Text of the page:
Impact finance opportunities in Africa

Africa offers many opportunities for impact finance, due to the need to address the economic, social and environmental challenges facing the region. The continent is rich in natural resources, which presents many opportunities for impact investing. Investments can focus on sustainable management of natural resources, protection of biodiversity, sustainable agriculture, renewable energy and water management. 

SMEs are an important driver of economic growth in Africa, accounting for more than 80% of the private sector workforce. Impact finance can help these SMEs grow and have a positive impact on local communities by creating jobs and stimulating innovation. 

Below are some of the main impact finance opportunities in Africa:

1. Agriculture: Agriculture is a key sector of the African economy, employing the majority of the continent's rural population. Impact finance can help boost agricultural growth by investing in businesses that improve farmers' access to markets, technologies and finance. Investments can also be directed towards projects aimed at increasing crop productivity and quality, as well as improving resilience to climate change.

2. Renewable energy: Access to electricity is limited in many parts of Africa, especially in rural areas. Renewable energy, such as solar and wind, can help solve this problem by providing a clean, reliable and inexpensive source of energy. Investments in renewable energy can help develop sustainable energy infrastructure and reduce greenhouse gas emissions.

3. Inclusive financial services: Inclusive financial services, such as microcredit, savings accounts and insurance, can help reduce poverty by giving low-income people access to basic financial services. Investments in inclusive financial services can help develop financial inclusion and promote entrepreneurship in Africa.

4. Infrastructure: Infrastructure, such as roads, bridges, ports and airports, is essential to Africa's economic development. Infrastructure investments can help improve connectivity, logistics and trade between African countries. Investments can also be directed towards water and sanitation projects, which improve access to safe drinking water sources and quality sanitation facilities.

5. Health and education: Health and education are key sectors for human development in Africa. Impact investments can help improve access to quality health care and education, especially in rural and peri-urban areas.

6. Women and youth are often under-represented in economic sectors in Africa. Impact funding can help fill this gap by investing in businesses and projects that promote women's entrepreneurship and skills training for young people.

Impact investing in Africa can offer attractive financial returns. According to a report by the Institute of International Finance, impact investing in Africa can offer higher returns than traditional investments, with average annual returns of 9% to 12%. In summary, impact finance opportunities in Africa are many and varied, ranging from investment in natural resources and infrastructure to investment in SMEs, health and education. Impact investing in Africa also offers a portfolio diversification opportunity for investors, while having a positive impact on local communities and contributing to Africa's economic and social development.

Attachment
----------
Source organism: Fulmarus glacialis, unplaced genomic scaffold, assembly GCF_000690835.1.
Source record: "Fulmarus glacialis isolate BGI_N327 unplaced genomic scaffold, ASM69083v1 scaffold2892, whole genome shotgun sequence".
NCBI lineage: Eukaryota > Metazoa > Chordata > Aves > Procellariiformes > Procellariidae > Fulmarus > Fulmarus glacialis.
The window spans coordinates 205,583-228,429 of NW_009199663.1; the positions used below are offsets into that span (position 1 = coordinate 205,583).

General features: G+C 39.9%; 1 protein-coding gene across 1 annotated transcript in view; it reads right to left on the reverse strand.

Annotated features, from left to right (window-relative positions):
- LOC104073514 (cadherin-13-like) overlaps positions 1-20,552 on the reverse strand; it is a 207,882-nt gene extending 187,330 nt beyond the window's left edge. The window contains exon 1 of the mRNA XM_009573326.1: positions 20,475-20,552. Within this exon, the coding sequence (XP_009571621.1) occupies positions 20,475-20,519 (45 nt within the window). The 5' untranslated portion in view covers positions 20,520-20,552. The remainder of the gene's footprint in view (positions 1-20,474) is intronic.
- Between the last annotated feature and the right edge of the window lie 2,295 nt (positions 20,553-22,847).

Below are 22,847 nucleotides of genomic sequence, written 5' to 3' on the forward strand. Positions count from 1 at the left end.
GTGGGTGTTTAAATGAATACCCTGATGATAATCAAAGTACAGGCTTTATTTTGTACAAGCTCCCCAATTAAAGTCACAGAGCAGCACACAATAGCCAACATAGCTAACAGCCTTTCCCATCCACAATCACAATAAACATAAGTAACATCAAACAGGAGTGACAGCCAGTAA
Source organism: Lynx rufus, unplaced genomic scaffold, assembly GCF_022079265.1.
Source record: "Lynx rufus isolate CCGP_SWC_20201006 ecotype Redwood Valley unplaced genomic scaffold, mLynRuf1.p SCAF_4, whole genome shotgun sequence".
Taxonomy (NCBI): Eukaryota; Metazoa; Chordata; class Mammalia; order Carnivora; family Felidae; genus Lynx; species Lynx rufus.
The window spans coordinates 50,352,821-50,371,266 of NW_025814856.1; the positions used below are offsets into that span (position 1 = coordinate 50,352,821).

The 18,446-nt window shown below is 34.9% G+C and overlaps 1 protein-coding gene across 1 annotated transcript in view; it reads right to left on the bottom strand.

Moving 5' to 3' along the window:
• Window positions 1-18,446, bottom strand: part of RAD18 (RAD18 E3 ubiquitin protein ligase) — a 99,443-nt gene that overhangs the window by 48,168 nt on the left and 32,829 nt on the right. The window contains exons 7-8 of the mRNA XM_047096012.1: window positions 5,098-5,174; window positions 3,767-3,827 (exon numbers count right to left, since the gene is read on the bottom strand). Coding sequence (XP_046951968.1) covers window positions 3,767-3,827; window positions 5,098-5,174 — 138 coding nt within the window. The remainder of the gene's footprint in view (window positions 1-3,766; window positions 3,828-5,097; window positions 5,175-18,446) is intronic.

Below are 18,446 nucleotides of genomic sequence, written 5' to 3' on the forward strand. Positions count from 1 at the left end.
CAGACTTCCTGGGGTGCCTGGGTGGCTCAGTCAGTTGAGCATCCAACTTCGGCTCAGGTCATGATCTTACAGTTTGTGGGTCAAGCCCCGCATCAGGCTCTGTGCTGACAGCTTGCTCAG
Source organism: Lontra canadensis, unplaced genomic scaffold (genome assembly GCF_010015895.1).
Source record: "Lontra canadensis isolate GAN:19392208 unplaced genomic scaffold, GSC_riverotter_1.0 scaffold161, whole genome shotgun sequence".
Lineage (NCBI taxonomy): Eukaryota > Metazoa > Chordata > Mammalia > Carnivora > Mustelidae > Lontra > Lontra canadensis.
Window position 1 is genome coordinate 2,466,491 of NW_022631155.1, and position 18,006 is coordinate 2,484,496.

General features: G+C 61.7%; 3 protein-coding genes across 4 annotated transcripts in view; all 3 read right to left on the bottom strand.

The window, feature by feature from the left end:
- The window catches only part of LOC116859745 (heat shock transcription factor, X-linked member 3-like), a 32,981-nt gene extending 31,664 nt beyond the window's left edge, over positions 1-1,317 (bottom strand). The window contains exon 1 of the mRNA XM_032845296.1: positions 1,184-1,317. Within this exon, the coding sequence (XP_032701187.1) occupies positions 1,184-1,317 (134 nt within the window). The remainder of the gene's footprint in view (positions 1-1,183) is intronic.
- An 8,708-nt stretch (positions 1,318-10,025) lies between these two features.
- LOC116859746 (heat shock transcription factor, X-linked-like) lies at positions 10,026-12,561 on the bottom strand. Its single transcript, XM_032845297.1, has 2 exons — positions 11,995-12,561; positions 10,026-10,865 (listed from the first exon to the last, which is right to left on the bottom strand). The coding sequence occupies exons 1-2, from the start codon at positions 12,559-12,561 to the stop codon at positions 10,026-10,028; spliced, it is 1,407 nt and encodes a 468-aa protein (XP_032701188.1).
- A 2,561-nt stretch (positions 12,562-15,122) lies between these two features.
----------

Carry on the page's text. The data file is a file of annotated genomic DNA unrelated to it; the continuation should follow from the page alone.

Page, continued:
At Solidarity Microfinance and for the entire ecosystem of Entrepreneurs around the world, investing in human development is the driving force behind our investment and support decisions. With more than 30 partners worldwide, including fifteen in Africa; The continent represents a priority and timely area of action for our development. To do this, based on the SDGs established by the United Nations, we have defined priority areas of action (based on our field and business expertise) to focus on populations in great precariousness. Thus, in 2021, 350,000 families are indirectly supported by MFS via our local partners. According to the following SDGs:

It is natural that our 2023-2026 development objectives are oriented towards partners in the Social Microfinance sector, structures facilitating access to energy as well as organizations promoting sustainable agriculture. To find out more, visit the page dedicated to our call for applications HERE.

  1. The challenges of impact finance in Africa

The lack of reliable information and data on companies and projects with social or environmental impact is one of the main challenges faced by impact investors in Africa. Investors need data to assess projects and their potential for impact.

Risk is also a significant challenge for impact investors in Africa. Impact investments in Africa are often considered riskier than traditional investments, due to political instability, weak infrastructure and vulnerability to economic shocks.

Lack of liquidity is another significant challenge for impact investors in Africa. Impact investments in Africa may require longer investment periods and may not be as liquid as traditional investments.

Feedback Finance in Common